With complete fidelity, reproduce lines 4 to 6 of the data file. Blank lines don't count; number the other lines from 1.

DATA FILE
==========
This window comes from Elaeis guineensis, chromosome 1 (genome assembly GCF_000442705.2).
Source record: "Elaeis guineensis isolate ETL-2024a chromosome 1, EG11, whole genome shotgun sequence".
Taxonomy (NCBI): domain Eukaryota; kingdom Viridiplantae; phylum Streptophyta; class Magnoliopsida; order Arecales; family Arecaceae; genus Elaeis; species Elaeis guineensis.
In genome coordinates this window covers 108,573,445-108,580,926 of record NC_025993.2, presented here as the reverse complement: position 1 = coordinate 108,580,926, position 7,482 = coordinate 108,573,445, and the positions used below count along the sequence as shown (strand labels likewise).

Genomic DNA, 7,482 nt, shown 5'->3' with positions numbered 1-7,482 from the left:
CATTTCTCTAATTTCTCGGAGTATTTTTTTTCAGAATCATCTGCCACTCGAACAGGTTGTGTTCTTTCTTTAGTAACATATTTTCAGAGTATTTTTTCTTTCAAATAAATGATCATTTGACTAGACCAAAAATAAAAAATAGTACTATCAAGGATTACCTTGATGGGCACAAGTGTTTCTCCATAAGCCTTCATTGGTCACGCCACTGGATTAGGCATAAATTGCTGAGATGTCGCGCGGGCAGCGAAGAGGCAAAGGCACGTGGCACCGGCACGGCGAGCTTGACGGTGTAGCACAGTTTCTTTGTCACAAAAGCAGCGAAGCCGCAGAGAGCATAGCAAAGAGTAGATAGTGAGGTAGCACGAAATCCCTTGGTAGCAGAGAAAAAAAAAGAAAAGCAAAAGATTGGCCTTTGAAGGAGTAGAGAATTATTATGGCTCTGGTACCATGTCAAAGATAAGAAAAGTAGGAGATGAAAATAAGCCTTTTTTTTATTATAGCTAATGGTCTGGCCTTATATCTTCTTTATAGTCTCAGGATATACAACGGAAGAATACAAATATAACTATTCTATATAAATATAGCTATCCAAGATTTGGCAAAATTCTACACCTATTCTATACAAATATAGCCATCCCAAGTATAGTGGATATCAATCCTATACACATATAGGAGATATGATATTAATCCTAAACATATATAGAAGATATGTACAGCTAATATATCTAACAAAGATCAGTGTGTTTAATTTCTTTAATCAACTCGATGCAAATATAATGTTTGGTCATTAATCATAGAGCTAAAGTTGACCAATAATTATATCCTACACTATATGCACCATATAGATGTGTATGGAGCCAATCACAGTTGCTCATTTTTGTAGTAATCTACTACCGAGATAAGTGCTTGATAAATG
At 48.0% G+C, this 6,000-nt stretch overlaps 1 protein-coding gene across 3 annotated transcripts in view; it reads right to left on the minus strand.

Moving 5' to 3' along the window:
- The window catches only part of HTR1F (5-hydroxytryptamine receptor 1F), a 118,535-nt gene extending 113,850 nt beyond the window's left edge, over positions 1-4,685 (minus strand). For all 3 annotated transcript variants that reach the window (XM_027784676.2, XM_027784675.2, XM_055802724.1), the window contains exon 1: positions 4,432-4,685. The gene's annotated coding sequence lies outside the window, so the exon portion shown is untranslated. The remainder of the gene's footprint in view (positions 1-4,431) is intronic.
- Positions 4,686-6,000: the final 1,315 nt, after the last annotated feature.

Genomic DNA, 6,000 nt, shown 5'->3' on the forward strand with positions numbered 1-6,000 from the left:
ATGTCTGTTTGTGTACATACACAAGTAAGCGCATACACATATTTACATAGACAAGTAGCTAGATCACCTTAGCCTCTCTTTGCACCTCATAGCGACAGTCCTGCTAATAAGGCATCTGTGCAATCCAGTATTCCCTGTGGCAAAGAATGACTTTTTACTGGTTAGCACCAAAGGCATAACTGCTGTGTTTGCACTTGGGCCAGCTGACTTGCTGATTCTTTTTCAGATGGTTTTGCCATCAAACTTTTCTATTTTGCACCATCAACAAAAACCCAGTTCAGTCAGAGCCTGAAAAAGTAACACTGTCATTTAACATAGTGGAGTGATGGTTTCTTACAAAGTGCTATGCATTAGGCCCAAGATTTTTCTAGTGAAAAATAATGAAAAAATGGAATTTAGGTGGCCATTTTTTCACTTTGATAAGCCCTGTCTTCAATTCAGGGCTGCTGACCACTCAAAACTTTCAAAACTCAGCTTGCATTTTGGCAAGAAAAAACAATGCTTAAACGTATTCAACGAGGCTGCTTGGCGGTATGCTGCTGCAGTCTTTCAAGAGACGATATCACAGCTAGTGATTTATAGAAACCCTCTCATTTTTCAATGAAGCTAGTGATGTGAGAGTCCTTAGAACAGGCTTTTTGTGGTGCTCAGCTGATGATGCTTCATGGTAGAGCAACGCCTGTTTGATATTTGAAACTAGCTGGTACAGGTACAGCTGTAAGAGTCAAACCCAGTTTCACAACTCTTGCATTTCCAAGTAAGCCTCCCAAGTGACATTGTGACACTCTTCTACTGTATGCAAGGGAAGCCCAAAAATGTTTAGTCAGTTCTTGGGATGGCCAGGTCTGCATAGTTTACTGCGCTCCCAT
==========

In genome coordinates this window covers 108,573,445-108,580,926 of record NC_025993.2, presented here as the reverse complement: position 1 = coordinate 108,580,926, position 7,482 = coordinate 108,573,445, and the positions used below count along the sequence as shown (strand labels likewise).

Genomic DNA, 7,482 nt, shown 5'->3' with positions numbered 1-7,482 from the left:
CATTTCTCTAATTTCTCGGAGTATTTTTTTTCAGAATCATCTGCCACTCGAACAGGTTGTGTTCTTTCTTTAGTAACATATTTTCAGAGTATTTTTTCTTTCAAATAAATGATCATTTGACTAGACCAAAAATAAAAAATAGTACTATCAAGGATTACCTTGATGGGCACAAGTGTTTCTCCATAAGCCTTCATTGGTCACGCCACTGGATTAGGCATAAATTGCTGAGATGTCGCGCGGGCAGCGAAGAGGCAAAGGCACGTGGCACCGGCACGGCGAGCTTGACGGTGTAGCACAGTTTCTTTGTCACAAAAGCAGCGAAGCCGCAGAGAGCATAGCAAAGAGTAGATAGTGAGGTAGCACGAAATCCCTTGGTAGCAGAGAAAAAAAAAGAAAAGCAAAAGATTGGCCTTTGAAGGAGTAGAGAATTATTATGGCTCTGGTACCATGTCAAAGATAAGAAAAGTAGGAGATGAAAATAAGCCTTTTTTTTATTATAGCTAATGGTCTGGCCTTATATCTTCTTTATAGTCTCAGGATATACAACGGAAGAATACAAATATAACTATTCTATATAAATATAGCTATCCAAGATTTGGCAAAATTCTACACCTATTCTATACAAATATAGCCATCCCAAGTATAGTGGATATCAATCCTATACACATATAGGAGATATGATATTAATCCTAAACATATATAGAAGATATGTACAGCTAATATATCTAACAAAGATCAGTGTGTTTAATTTCTTTAATCAACTCGATGCAAATATAATGTTTGGTCATTAATCATAGAGCTAAAGTTGACCAATAATTATATCCTACACTATATGCACCATATAGATGTGTATGGAGCCAATCACAGTTGCTCATTTTTGTAGTAATCTACTACCGAGATAAGTGCTTGATAAATG